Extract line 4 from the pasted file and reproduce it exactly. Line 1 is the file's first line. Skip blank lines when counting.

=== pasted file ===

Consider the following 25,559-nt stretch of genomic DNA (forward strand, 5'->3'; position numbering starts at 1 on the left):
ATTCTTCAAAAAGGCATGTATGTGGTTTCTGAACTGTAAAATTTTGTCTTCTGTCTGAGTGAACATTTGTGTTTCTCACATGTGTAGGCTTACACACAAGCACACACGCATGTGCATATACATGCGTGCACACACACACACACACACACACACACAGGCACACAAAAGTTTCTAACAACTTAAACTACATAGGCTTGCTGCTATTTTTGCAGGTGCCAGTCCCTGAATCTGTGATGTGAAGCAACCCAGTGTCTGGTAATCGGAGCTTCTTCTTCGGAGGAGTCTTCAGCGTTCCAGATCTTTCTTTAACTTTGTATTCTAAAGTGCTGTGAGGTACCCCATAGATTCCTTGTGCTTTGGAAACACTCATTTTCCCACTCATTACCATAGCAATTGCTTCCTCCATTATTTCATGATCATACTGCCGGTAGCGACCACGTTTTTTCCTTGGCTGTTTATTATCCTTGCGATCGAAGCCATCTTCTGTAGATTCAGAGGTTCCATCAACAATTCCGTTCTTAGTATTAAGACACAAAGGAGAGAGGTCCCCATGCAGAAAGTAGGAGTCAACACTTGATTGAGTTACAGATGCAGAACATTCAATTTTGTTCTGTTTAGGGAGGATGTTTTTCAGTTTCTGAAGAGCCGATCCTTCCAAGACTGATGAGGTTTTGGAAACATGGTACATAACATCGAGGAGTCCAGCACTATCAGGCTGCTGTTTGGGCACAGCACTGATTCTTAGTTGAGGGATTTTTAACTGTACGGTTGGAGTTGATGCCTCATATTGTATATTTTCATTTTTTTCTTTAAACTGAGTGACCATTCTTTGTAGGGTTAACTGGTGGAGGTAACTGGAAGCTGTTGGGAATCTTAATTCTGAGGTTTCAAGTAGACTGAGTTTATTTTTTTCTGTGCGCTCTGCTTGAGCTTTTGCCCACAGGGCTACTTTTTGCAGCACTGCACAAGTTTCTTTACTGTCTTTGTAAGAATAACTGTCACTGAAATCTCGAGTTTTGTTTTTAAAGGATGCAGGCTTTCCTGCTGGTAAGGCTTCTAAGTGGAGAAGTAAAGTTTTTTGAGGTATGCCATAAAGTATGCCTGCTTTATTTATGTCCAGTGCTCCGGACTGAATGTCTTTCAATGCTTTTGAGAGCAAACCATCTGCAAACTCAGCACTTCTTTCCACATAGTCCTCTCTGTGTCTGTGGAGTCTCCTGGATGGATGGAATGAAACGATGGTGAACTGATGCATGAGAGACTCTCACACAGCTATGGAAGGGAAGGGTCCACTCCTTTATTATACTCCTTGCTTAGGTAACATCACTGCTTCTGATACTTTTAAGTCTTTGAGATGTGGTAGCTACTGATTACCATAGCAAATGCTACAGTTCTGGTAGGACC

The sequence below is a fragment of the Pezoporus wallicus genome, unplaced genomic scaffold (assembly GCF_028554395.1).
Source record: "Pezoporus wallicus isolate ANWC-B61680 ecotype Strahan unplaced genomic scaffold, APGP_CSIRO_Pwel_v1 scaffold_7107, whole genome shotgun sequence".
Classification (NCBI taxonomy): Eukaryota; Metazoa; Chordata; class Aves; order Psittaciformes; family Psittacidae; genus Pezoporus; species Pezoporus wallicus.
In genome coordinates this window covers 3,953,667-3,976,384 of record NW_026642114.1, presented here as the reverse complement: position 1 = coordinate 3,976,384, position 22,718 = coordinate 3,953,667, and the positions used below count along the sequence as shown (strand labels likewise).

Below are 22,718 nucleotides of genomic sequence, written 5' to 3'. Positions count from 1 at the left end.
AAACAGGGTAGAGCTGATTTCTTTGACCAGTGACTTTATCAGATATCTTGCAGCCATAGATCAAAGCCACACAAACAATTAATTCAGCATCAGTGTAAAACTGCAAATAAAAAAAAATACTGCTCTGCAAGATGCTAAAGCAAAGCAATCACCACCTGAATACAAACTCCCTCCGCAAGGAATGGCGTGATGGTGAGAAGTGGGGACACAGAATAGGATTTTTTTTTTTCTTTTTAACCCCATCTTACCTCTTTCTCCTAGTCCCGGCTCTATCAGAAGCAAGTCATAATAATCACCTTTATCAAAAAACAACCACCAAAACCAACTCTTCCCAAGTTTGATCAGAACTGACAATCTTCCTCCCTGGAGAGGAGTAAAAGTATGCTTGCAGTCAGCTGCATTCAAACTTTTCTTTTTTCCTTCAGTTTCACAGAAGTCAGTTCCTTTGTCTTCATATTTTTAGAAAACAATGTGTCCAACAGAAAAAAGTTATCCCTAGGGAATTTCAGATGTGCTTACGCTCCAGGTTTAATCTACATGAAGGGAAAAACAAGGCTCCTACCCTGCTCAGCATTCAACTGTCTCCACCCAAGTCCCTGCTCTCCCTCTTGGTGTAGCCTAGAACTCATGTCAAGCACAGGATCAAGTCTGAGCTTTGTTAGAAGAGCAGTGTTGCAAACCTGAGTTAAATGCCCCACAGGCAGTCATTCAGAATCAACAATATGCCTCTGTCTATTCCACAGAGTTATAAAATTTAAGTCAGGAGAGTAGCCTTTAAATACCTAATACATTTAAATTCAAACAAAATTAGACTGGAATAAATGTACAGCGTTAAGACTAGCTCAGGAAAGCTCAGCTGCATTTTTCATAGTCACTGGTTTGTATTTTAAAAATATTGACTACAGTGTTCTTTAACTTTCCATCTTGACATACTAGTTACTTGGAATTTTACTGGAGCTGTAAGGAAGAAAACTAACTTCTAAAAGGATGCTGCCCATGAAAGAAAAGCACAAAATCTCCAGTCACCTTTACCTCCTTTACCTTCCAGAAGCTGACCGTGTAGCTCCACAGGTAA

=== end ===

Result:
Source record: "Pezoporus wallicus isolate ANWC-B61680 ecotype Strahan unplaced genomic scaffold, APGP_CSIRO_Pwel_v1 scaffold_7107, whole genome shotgun sequence".